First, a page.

Helen, Mt. (Good Medical) – Montana lawmakers are considering a bill to lower the prices of prescription drugs for people who buy their health insurance in the market, although companies that sell insurance plans Individual illnesses argued on Friday that this would hamper their efforts to negotiate favorable contracts for the administration of their prescription benefits.
Matt Rosendale, Insurance Commissioner and US Insurance Commissioner, said that pharmaceutical benefit managers are putting too much money in their role as intermediaries between pharmaceutical companies and health insurers and choosing the types of drugs that they will cover according to their importance. discount that they will receive from manufacturers. He said the bill would give insurance companies the regulatory support they need to negotiate more favorable contracts with drug benefit executives.
Rosendale said the drugs were going down a complicated path between the manufacturer and the consumer, with each entity increasing the price along the way.
"We focused on the fact that drug benefit managers are the primary beneficiary of this process," Rosendale told the Senate Labor and Labor Board.
Drug company lobbyists have expressed support for the bill.
Opponents, including insurance companies that sell policies on the federal stock market, say they already dictate the terms of their pharmacy administration contracts and that the proposed law would eliminate some of their options for negotiating better deals. .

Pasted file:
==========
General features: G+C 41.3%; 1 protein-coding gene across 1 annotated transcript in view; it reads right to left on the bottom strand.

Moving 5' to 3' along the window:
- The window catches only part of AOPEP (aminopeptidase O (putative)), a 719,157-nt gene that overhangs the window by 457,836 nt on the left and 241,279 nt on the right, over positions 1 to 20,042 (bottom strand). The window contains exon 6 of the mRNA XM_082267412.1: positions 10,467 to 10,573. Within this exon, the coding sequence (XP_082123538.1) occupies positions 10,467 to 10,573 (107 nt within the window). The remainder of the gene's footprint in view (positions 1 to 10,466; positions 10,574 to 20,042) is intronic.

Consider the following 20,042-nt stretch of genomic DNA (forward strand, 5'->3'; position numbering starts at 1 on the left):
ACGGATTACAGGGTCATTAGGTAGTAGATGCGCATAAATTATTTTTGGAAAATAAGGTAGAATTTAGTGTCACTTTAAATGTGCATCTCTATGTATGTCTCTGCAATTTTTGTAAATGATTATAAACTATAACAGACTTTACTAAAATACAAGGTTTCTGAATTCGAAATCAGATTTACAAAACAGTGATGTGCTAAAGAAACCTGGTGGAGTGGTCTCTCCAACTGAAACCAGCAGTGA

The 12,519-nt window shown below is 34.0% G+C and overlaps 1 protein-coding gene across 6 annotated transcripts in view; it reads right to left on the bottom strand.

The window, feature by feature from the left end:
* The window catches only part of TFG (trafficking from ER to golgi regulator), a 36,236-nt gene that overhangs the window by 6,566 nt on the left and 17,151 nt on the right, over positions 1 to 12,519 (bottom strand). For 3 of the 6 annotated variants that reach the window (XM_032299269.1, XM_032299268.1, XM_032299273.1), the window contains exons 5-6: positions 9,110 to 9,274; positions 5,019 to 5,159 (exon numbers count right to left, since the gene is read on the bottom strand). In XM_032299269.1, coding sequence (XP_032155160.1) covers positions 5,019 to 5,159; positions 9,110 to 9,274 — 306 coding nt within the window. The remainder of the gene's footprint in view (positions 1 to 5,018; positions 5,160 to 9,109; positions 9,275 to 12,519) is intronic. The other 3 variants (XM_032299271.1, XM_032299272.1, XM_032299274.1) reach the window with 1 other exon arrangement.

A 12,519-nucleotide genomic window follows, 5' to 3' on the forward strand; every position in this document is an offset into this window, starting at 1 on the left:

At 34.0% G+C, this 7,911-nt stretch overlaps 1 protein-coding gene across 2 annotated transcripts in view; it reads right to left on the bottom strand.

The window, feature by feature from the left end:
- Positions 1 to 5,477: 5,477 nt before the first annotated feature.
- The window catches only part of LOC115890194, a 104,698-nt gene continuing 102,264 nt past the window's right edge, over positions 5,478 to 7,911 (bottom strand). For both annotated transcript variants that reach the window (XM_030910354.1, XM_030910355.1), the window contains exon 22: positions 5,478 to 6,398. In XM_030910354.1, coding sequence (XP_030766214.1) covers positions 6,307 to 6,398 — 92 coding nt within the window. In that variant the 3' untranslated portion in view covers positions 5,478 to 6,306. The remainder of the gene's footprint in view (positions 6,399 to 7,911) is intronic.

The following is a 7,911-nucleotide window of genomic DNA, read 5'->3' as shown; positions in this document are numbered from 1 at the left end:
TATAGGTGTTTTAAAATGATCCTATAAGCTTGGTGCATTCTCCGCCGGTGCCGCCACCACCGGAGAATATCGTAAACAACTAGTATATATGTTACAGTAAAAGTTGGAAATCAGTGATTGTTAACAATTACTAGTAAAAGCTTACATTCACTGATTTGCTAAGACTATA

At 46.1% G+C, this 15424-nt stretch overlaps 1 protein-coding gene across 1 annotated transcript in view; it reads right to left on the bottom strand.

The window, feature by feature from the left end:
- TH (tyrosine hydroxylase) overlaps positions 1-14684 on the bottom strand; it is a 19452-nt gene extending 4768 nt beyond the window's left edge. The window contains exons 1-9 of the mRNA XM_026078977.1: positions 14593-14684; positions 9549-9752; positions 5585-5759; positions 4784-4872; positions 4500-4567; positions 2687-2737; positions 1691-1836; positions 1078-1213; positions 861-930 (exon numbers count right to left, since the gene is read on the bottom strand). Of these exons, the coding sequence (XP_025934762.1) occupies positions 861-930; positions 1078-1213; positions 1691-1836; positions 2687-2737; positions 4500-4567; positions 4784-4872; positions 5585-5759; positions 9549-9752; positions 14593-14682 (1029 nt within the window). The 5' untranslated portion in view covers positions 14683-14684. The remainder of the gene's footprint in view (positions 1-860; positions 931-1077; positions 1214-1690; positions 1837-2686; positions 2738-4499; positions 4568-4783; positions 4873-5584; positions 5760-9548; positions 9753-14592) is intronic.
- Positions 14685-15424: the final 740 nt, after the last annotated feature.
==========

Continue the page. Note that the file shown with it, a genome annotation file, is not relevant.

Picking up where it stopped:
The bill would require the amount paid by a health insurer for a prescription drug to be the same amount as that received by the pharmacy and all drug manufacturer rebates be returned to the health insurance companies and used to reduce premiums.
Richard Miltenberger, President and CEO of Montana Health Co-Op, which offers health insurance policies through the market, said his organization had signed a drug benefits management contract, which did not allow the price distribution and included a full impact of drug rebates.
The bill regulates drug benefit managers through insurance companies, who are subject to a fine for violation, which Miltenberger has described as unfair.
Jennifer Hensley, of Pacific Source Health Plans, said, "We are already able to do a lot of the things this bill claims to do for us," adding that the drug companies have "done a fantastic job at it. nationwide by turning the goal "into pharmacy. managers.
Pacific Source uses PBM for claims processing and price bargaining power, she said.
"If you really want to help," she told the committee, "let's explore the transparency of pharmaceutical manufacturers."
The committee did not act on the bill on Friday.
Congress and other states are also trying to develop solutions to deal with the rise in prescription drug prices, that it is to investigate manufacturers or offer to import discounted drugs from Canada. President Donald Trump signed in October a law banning the clauses of pharmacy contracts prohibiting pharmacists from informing consumers when the spot price of a drug is lower than their quota.
Another bill The state legislature seeks to protect pharmacies from "take-or-leave" contracts with drug benefit managers that include sometimes unexpected and retroactive fees and prohibit pharmacies from running a mail-order business.
"There are good players in this game to be a pharmacy intermediary," said Sen. Al Olszewski, doctor and Republican of Kalispell, last week in favor of the Pharmacy Contracts Bill, which was passed by the Senate 49-0. "Good actors are doing what is already in this bill. But there are bad actors who are not.